This morning I came across this article over at TechTarget (SearchHealthIT).  It’s about a healthcare shop in California and their approach to security.  It’s an interesting read and the gist is that this particular shop, by virtue of their conclusion that “traditional cybersecurity technologies aren’t effective”, is embracing “next gen” tools instead. What are these next gen tools?   They say they include microsegmentation and endpoint protection (via Cylance).

So, the thing I want to point out about this is something that I think is probably obvious to most folks that have been in the field for a while, but that might be a trap for those that haven’t.  Specifically, that “new methods” is great – and absolutely, I agree with the conclusion that some legacy methods (e.g. perimeter defense, network monitoring, etc.) are less effective nowadays than they used to be.  That said, getting on the bandwagon of the “new hotness” isn’t an excuse to not do the fundamentals.

The reason I’m calling this out specifically is that, as anybody who has had anything to do with security at an institutional healthcare provider knows, the track record for security in healthcare is… well, let’s call it “suboptimal.”  So here’s the thing: it’s all good to get on board with new methods.  I totally support that.  But not if it’s coming as an excuse to not do the bare minimum blocking and tackling required to keep the shop humming.  In other words, the position to eschew the past and go full bore on new models is one that I respect, and I think is awesome.  However, it’s not an excuse to underinvest in controls that you might have failed to implement in years past…  Note that I’m not implying that’s what this shop is doing.  Just pointing out that there’s a danger.  And it’s tempting to cover up sins of the past with a story of “we’re not doing that anyway.”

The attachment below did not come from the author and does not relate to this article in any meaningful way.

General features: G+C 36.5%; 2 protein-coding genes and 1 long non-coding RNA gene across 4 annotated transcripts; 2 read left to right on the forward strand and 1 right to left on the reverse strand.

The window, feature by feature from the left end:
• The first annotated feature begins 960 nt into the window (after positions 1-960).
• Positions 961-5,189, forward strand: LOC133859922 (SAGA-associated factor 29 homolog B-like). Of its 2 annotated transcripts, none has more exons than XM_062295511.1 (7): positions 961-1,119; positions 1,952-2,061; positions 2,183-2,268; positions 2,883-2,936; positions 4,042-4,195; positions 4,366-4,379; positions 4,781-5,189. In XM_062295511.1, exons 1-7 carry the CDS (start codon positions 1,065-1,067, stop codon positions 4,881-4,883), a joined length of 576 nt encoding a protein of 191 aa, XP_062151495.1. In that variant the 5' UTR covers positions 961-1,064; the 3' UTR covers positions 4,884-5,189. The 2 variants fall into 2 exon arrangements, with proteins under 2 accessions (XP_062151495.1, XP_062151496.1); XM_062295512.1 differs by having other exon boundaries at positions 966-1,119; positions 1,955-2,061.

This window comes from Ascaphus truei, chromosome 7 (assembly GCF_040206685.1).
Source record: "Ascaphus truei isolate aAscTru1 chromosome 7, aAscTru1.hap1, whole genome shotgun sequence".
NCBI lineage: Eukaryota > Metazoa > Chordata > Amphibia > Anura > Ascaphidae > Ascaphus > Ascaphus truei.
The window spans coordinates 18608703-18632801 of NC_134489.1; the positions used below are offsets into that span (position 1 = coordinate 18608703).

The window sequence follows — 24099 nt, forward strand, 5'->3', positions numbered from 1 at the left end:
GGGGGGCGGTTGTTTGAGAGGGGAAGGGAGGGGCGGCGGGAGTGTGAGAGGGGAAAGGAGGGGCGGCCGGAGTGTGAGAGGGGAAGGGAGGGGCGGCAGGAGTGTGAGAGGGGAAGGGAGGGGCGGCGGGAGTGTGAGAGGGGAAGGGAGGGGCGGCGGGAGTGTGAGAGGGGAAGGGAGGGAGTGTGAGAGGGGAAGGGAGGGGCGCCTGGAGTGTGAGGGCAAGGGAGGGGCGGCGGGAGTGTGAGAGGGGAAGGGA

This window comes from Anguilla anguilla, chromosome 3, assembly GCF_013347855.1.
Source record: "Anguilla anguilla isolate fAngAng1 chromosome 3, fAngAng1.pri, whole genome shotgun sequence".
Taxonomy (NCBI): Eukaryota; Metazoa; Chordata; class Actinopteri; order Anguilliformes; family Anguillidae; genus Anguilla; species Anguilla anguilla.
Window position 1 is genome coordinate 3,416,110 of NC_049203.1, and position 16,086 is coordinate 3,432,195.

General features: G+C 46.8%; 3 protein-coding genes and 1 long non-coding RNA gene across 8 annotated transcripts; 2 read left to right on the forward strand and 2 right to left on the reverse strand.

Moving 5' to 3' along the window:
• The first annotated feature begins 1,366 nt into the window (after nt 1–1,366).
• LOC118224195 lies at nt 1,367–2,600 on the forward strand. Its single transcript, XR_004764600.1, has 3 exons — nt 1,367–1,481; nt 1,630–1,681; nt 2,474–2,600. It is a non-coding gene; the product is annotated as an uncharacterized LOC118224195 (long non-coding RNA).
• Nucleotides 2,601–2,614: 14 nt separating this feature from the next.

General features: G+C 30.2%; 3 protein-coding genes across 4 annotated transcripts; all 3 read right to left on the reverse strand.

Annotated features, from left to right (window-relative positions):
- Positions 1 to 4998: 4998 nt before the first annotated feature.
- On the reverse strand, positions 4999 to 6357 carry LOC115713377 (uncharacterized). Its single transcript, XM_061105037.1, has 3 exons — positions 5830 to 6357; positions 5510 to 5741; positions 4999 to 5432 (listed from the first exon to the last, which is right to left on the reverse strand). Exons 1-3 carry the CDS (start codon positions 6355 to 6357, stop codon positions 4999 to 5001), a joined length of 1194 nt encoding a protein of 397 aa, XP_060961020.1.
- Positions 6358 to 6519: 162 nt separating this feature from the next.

The trap comes about if you’re not keeping to a reasonable bar, there’s plenty of opportunity for armchair quarterbacking down the road.  So don’t do that, k?